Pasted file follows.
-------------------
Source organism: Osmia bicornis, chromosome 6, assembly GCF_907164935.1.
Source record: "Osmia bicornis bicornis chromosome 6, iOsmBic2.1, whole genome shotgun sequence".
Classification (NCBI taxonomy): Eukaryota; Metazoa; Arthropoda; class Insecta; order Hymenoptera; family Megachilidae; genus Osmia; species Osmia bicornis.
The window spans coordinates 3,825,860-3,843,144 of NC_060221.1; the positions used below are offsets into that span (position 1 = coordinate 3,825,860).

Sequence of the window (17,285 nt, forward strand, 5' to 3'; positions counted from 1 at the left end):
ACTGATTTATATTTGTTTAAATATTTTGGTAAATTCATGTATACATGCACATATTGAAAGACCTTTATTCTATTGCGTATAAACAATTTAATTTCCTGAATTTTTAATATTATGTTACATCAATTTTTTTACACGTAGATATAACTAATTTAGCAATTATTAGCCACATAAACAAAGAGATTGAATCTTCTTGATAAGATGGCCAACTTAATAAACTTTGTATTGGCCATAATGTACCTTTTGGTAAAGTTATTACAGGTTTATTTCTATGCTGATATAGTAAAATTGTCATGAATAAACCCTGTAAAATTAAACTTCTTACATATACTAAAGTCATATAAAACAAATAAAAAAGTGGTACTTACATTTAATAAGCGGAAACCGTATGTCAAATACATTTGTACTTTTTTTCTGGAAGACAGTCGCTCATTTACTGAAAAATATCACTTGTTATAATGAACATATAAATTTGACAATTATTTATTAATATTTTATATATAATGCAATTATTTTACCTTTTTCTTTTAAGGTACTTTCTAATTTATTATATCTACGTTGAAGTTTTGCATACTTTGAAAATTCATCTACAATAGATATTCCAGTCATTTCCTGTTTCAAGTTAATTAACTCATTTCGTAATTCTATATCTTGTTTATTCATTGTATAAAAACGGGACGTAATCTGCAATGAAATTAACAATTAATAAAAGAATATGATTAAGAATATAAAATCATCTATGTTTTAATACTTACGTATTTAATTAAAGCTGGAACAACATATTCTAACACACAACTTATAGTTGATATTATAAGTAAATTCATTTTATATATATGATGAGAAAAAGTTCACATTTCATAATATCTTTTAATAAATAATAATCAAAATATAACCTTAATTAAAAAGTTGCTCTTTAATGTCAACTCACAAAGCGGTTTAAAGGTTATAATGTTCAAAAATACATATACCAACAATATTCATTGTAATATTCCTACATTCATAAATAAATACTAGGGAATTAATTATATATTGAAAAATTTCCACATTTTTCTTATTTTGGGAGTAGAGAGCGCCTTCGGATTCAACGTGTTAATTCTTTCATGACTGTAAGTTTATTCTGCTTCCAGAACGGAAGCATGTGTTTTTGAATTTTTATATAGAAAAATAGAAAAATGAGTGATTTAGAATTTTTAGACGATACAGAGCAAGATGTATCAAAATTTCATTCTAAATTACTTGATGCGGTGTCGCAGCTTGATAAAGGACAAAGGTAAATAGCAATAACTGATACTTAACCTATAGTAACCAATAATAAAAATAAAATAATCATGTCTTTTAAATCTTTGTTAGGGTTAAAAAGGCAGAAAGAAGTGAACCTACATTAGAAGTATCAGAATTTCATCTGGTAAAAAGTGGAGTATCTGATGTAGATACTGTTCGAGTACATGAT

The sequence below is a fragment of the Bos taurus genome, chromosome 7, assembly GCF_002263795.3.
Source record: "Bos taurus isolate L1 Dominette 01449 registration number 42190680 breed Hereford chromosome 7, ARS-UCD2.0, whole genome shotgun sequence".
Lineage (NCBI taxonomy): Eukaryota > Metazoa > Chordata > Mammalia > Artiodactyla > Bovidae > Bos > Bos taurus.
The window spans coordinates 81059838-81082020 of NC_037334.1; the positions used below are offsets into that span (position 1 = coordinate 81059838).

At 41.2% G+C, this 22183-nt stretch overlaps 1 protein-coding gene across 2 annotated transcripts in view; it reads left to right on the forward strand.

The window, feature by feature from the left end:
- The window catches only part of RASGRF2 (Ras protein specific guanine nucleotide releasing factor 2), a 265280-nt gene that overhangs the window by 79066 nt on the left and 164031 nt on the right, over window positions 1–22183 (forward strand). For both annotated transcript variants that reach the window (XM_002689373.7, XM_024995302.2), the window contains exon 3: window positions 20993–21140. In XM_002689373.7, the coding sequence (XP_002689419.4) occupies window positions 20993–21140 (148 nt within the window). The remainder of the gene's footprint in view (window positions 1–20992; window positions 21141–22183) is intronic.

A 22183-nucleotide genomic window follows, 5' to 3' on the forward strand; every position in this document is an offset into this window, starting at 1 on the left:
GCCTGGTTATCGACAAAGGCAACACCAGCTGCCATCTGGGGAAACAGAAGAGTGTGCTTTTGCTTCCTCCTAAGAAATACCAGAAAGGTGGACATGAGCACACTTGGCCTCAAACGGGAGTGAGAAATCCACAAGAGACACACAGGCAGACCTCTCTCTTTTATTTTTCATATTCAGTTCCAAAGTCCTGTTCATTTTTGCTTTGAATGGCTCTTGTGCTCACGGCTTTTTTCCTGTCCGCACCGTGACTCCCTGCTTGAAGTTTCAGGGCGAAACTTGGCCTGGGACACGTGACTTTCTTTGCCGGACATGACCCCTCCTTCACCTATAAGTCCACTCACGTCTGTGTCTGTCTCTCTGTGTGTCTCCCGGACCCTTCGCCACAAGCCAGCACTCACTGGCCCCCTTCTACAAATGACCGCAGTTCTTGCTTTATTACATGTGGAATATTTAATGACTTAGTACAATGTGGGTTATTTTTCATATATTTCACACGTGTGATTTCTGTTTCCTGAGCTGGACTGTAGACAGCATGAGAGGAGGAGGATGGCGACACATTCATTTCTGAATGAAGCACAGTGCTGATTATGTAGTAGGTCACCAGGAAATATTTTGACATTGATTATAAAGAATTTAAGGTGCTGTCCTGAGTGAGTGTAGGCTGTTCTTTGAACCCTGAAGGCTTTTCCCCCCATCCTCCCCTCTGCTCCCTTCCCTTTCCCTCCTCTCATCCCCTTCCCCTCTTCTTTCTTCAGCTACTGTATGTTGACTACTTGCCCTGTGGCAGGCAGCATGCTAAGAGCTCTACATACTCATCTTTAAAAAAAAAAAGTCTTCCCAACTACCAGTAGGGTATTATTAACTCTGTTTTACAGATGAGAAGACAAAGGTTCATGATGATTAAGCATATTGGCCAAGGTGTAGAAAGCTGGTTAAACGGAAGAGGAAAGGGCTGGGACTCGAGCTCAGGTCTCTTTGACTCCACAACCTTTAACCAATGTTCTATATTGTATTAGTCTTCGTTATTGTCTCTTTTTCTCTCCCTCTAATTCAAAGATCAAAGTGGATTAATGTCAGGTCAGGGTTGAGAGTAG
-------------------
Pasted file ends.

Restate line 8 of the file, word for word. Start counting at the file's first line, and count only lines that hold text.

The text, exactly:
Source record: "Bos taurus isolate L1 Dominette 01449 registration number 42190680 breed Hereford chromosome 7, ARS-UCD2.0, whole genome shotgun sequence".